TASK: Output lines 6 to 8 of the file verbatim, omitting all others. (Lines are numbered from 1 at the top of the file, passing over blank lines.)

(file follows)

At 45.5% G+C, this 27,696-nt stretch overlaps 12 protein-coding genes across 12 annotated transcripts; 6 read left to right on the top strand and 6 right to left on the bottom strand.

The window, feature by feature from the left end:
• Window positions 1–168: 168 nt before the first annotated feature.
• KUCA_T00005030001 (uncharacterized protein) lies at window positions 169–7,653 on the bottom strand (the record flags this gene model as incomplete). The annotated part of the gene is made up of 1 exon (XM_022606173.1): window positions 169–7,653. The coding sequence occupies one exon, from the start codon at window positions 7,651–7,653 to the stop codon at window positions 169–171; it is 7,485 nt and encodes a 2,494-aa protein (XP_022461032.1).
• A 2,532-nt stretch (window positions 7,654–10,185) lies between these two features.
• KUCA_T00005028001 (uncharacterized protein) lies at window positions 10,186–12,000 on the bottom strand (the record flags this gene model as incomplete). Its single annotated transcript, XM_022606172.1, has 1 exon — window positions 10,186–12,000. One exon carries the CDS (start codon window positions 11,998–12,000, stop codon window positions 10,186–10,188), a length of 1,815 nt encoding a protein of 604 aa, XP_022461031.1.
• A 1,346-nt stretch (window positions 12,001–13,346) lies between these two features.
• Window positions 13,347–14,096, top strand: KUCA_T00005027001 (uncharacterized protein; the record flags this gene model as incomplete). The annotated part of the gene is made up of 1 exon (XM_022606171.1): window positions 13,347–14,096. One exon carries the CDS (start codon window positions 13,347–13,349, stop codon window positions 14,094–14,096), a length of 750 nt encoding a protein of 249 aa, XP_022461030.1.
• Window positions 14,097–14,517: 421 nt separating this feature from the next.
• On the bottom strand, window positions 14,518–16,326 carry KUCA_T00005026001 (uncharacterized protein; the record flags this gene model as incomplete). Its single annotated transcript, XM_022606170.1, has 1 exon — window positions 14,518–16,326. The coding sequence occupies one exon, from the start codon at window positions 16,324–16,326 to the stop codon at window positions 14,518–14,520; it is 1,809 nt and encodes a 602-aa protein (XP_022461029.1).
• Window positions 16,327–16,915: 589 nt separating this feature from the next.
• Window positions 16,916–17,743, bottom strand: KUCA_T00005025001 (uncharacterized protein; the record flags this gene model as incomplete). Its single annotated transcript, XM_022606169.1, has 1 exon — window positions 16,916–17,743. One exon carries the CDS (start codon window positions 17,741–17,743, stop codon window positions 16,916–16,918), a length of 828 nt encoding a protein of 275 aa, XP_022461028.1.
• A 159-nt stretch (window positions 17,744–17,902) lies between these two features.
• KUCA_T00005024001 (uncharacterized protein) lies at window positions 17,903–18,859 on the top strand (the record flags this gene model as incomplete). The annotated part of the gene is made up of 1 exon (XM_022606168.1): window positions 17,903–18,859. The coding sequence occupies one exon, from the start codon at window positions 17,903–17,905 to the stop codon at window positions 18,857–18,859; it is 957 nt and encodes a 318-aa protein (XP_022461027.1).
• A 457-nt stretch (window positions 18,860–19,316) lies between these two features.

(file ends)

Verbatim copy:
• KUCA_T00005028001 (uncharacterized protein) lies at window positions 10,186–12,000 on the bottom strand (the record flags this gene model as incomplete). Its single annotated transcript, XM_022606172.1, has 1 exon — window positions 10,186–12,000. One exon carries the CDS (start codon window positions 11,998–12,000, stop codon window positions 10,186–10,188), a length of 1,815 nt encoding a protein of 604 aa, XP_022461031.1.
• A 1,346-nt stretch (window positions 12,001–13,346) lies between these two features.
• Window positions 13,347–14,096, top strand: KUCA_T00005027001 (uncharacterized protein; the record flags this gene model as incomplete). The annotated part of the gene is made up of 1 exon (XM_022606171.1): window positions 13,347–14,096. One exon carries the CDS (start codon window positions 13,347–13,349, stop codon window positions 14,094–14,096), a length of 750 nt encoding a protein of 249 aa, XP_022461030.1.